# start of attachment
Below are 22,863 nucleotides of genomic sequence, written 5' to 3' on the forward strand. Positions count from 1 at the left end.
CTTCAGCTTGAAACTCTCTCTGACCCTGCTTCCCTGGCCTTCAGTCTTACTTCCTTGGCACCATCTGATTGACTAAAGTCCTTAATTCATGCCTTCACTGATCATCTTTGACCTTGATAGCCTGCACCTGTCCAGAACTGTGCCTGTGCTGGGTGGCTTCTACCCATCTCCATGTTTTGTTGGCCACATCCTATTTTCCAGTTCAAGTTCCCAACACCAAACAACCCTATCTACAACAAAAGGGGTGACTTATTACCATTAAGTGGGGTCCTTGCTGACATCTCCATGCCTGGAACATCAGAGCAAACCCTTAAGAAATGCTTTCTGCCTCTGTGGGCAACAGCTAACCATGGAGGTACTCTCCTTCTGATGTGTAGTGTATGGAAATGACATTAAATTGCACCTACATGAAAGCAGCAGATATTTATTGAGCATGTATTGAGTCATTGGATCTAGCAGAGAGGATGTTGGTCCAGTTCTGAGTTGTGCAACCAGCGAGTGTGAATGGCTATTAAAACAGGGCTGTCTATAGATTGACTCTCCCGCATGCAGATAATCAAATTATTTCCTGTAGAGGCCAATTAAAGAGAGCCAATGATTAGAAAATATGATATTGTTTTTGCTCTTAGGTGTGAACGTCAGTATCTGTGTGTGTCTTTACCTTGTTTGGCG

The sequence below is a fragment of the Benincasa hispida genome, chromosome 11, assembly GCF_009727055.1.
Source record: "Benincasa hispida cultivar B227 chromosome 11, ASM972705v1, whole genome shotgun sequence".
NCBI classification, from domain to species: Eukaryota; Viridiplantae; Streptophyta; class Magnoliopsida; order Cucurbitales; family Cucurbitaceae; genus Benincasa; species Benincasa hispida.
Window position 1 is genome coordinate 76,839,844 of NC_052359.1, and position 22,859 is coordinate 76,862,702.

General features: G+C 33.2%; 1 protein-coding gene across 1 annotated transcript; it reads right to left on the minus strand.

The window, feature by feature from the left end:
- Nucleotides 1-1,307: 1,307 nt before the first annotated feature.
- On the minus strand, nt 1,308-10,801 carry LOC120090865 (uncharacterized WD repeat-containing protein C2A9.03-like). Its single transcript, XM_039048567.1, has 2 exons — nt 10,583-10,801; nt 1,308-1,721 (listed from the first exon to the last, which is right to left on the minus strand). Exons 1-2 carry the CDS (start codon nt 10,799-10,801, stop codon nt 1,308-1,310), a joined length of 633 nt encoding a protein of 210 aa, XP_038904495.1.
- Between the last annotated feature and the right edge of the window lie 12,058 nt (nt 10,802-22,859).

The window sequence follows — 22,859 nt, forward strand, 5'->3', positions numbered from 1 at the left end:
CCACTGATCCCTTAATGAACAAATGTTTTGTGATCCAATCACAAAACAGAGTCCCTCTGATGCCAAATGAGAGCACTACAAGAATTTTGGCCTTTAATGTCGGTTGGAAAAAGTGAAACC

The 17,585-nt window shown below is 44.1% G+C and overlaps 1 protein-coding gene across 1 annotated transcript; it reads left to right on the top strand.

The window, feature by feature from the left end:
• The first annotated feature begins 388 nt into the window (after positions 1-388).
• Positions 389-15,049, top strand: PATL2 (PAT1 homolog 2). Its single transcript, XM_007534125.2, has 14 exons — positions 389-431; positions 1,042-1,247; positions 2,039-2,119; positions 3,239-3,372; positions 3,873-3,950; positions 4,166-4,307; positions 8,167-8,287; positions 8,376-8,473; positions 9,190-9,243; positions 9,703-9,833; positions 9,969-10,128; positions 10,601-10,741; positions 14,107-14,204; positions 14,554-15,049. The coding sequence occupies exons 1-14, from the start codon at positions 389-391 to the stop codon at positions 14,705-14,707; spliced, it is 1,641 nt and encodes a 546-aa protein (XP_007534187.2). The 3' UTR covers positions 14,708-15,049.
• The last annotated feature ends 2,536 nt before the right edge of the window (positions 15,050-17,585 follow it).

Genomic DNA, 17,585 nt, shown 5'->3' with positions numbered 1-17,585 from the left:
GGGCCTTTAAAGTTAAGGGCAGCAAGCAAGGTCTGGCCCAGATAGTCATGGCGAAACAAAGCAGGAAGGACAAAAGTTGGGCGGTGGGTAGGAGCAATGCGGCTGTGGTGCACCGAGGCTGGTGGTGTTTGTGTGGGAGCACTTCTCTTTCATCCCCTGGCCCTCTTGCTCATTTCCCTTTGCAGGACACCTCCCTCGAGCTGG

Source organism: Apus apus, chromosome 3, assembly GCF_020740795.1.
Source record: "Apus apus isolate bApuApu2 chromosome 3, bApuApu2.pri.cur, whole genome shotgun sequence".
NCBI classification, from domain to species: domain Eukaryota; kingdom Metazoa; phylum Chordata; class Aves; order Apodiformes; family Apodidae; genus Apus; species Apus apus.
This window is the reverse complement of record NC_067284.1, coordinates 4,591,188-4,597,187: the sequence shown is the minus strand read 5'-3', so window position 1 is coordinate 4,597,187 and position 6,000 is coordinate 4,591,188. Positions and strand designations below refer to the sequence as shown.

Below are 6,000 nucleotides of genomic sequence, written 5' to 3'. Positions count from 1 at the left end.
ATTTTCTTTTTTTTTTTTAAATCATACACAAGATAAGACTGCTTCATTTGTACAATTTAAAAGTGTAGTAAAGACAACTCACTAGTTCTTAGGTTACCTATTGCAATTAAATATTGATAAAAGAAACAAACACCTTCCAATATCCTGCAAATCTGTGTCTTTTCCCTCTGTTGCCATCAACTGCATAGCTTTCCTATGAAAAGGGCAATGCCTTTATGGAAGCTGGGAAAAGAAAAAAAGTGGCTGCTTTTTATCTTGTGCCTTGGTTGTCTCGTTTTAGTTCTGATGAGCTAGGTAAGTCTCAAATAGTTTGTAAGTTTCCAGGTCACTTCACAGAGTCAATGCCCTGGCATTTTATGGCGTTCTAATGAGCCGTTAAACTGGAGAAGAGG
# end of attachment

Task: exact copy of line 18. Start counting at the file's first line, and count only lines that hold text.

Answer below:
• The last annotated feature ends 2,536 nt before the right edge of the window (positions 15,050-17,585 follow it).